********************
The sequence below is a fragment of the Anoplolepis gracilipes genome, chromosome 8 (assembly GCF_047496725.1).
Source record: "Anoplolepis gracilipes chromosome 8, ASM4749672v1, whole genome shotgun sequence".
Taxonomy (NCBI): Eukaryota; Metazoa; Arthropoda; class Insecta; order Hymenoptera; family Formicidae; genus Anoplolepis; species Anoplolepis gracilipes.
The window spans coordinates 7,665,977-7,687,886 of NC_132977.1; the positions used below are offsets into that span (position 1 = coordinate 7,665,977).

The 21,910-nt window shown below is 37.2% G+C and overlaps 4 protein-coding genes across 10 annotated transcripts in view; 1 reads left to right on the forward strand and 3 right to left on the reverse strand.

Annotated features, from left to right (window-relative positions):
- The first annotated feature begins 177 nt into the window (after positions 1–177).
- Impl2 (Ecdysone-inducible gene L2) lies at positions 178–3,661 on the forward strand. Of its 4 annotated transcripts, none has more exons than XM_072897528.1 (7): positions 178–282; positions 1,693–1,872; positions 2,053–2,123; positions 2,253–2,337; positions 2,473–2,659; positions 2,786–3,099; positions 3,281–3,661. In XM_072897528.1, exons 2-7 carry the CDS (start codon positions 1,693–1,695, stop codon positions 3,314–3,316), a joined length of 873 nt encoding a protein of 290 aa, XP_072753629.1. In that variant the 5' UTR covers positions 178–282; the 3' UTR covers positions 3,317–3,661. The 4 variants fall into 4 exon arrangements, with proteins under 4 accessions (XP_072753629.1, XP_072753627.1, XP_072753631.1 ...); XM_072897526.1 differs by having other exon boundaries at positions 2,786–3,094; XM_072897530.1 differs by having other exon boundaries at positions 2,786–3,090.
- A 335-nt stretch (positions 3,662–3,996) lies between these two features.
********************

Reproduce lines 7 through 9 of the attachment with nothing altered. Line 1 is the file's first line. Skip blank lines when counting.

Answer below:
- The first annotated feature begins 177 nt into the window (after positions 1–177).
- Impl2 (Ecdysone-inducible gene L2) lies at positions 178–3,661 on the forward strand. Of its 4 annotated transcripts, none has more exons than XM_072897528.1 (7): positions 178–282; positions 1,693–1,872; positions 2,053–2,123; positions 2,253–2,337; positions 2,473–2,659; positions 2,786–3,099; positions 3,281–3,661. In XM_072897528.1, exons 2-7 carry the CDS (start codon positions 1,693–1,695, stop codon positions 3,314–3,316), a joined length of 873 nt encoding a protein of 290 aa, XP_072753629.1. In that variant the 5' UTR covers positions 178–282; the 3' UTR covers positions 3,317–3,661. The 4 variants fall into 4 exon arrangements, with proteins under 4 accessions (XP_072753629.1, XP_072753627.1, XP_072753631.1 ...); XM_072897526.1 differs by having other exon boundaries at positions 2,786–3,094; XM_072897530.1 differs by having other exon boundaries at positions 2,786–3,090.
- A 335-nt stretch (positions 3,662–3,996) lies between these two features.